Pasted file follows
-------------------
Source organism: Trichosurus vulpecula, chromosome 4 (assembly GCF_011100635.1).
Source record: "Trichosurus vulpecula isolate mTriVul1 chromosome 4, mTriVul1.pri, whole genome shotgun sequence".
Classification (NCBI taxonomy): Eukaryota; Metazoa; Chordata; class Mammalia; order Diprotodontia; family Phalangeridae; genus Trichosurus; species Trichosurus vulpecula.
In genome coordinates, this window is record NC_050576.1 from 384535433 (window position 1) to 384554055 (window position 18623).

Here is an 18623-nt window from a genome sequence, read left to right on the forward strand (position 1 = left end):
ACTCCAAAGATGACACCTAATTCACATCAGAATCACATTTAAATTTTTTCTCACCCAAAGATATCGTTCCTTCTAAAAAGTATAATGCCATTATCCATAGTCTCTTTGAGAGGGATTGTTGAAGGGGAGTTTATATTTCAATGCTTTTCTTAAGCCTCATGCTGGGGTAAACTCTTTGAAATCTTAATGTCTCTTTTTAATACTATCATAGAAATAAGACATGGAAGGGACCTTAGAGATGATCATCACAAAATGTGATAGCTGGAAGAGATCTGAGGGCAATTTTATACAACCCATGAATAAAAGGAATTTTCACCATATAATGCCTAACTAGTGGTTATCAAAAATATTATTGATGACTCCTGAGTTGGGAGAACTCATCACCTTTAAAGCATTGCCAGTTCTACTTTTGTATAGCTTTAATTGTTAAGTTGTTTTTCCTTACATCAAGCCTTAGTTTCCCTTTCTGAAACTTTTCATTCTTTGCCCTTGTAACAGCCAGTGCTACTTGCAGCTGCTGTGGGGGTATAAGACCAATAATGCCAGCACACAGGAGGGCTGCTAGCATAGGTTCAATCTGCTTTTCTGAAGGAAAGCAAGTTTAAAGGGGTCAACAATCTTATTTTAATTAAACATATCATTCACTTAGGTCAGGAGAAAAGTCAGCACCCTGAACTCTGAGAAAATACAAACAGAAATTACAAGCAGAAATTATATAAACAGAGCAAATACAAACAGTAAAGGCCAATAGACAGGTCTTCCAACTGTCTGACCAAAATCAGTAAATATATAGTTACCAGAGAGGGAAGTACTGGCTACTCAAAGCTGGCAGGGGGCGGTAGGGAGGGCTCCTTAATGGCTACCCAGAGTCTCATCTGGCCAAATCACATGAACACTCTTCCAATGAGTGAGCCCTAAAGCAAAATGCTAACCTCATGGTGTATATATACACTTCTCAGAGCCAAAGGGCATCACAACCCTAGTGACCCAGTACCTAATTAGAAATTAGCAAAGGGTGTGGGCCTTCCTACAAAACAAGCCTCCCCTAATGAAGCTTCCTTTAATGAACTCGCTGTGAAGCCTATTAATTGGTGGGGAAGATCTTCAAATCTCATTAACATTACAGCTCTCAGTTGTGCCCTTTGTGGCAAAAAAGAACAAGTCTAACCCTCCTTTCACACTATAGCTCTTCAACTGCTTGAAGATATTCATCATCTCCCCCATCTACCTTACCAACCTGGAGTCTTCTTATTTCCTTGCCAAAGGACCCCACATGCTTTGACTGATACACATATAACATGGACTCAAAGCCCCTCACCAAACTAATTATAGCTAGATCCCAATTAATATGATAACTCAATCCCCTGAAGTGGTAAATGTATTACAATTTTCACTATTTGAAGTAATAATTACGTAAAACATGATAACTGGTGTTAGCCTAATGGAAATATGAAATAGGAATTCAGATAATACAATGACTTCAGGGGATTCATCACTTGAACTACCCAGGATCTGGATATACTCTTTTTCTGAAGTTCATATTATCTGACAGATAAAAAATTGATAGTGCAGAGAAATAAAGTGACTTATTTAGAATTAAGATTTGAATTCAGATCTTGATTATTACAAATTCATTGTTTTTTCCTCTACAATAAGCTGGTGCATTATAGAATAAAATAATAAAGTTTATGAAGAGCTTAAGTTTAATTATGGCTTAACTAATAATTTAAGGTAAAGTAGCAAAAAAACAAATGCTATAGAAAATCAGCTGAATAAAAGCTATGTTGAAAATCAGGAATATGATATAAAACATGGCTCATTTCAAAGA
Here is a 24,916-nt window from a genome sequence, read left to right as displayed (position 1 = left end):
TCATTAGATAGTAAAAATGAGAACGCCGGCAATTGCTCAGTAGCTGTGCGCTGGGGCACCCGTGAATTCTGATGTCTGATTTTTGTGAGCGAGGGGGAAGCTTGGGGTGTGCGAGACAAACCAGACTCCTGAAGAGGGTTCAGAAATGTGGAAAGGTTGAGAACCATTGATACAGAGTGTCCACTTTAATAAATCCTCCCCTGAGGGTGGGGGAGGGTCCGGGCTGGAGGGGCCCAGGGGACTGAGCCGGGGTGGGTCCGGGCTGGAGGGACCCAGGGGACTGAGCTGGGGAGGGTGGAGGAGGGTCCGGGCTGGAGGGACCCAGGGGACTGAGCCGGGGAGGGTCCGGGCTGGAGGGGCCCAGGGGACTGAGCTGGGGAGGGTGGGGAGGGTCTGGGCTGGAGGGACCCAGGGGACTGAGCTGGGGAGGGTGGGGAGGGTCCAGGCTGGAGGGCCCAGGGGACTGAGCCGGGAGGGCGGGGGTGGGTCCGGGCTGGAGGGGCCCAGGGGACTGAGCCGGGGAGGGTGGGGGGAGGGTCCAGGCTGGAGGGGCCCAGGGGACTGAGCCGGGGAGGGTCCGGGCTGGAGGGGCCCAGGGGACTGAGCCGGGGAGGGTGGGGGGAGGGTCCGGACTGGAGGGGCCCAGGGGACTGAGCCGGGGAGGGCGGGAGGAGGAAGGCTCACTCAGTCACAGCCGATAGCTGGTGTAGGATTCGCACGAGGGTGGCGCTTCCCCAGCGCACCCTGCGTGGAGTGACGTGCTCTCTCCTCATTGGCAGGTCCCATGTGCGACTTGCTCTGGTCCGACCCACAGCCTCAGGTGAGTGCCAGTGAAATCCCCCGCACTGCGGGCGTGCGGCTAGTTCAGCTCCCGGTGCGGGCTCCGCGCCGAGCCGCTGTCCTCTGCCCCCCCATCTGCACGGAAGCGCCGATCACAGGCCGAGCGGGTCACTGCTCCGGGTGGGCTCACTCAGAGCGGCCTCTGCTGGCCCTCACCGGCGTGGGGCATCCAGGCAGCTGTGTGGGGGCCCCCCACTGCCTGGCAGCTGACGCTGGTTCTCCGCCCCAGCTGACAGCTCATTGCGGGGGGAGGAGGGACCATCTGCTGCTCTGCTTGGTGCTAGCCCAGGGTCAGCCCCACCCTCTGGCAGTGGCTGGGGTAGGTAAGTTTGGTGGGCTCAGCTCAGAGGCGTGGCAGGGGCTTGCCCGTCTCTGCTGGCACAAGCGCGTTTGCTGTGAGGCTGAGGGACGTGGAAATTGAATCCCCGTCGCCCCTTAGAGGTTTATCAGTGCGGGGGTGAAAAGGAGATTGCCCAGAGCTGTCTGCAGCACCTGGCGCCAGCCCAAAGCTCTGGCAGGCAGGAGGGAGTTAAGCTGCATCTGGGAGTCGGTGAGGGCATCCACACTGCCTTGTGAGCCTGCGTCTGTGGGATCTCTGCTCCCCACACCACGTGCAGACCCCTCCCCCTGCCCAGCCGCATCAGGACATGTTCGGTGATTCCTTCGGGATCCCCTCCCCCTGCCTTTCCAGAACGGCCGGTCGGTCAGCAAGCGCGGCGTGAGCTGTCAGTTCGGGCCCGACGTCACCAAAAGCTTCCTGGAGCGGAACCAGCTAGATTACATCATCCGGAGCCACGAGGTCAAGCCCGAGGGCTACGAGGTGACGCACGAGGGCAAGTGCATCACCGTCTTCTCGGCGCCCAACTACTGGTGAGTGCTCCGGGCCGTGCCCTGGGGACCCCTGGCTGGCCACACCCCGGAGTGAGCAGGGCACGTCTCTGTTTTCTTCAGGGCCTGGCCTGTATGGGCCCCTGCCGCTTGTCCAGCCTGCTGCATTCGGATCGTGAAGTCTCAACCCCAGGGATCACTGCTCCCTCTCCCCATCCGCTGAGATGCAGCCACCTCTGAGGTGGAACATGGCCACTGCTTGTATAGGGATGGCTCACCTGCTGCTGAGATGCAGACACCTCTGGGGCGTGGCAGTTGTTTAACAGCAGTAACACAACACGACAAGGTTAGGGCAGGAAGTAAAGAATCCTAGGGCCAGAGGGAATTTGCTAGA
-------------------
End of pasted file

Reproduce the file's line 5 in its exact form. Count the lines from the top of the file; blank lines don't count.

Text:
Here is an 18623-nt window from a genome sequence, read left to right on the forward strand (position 1 = left end):